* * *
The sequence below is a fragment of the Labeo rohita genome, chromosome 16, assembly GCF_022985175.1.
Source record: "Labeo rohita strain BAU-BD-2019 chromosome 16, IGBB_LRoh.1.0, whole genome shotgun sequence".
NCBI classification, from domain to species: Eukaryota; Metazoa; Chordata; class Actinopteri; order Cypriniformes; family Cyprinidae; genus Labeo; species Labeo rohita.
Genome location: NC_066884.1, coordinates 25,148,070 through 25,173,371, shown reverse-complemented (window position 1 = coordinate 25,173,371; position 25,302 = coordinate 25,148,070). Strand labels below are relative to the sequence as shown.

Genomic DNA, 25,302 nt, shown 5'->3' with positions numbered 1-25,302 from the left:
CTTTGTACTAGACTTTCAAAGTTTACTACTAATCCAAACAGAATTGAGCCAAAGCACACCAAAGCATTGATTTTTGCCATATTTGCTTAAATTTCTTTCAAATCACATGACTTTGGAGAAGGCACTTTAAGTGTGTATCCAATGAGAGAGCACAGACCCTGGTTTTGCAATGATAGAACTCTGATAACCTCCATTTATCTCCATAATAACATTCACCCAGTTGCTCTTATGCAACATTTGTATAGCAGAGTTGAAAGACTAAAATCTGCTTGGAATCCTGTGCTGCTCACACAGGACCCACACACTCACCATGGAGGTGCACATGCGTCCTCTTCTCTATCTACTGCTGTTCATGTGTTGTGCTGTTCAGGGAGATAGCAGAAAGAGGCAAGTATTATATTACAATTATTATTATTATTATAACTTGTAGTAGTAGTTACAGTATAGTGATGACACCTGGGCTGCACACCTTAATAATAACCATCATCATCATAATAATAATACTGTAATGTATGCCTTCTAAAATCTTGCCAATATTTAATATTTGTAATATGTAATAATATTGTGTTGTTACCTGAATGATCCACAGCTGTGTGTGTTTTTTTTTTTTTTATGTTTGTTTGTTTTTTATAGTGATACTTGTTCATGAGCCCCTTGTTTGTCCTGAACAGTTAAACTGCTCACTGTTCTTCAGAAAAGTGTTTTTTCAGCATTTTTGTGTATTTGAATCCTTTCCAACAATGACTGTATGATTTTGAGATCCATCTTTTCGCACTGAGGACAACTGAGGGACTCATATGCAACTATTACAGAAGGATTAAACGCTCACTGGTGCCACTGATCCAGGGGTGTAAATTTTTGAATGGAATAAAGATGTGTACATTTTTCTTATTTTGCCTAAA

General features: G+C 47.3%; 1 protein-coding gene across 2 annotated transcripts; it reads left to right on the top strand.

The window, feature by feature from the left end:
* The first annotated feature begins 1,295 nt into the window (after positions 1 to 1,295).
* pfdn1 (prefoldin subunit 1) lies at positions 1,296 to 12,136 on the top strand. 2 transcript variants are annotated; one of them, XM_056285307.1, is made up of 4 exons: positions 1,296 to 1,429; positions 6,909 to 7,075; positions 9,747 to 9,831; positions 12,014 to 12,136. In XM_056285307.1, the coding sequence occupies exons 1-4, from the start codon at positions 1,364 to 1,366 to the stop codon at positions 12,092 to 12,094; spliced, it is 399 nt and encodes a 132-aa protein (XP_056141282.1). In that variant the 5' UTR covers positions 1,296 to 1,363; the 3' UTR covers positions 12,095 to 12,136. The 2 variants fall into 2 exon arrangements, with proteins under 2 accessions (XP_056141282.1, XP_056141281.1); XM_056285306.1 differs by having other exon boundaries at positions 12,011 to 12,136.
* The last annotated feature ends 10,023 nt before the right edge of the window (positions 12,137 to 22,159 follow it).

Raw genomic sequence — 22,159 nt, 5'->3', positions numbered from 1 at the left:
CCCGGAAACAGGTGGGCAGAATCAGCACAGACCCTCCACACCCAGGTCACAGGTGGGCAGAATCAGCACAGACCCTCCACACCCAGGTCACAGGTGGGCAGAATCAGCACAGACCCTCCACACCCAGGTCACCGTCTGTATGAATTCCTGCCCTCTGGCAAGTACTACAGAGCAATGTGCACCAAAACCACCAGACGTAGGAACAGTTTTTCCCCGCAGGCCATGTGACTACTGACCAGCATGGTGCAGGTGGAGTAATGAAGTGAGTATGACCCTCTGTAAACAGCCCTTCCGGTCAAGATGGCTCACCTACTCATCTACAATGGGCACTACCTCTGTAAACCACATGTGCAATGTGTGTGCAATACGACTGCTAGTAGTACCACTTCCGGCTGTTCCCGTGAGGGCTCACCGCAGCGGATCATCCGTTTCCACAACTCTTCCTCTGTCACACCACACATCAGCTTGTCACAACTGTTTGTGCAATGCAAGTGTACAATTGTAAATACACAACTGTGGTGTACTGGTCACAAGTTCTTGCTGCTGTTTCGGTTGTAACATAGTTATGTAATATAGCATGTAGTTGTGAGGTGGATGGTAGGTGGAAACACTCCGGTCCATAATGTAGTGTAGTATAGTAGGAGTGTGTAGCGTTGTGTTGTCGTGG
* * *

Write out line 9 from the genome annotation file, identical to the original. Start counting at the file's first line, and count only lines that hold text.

* The first annotated feature begins 1,295 nt into the window (after positions 1 to 1,295).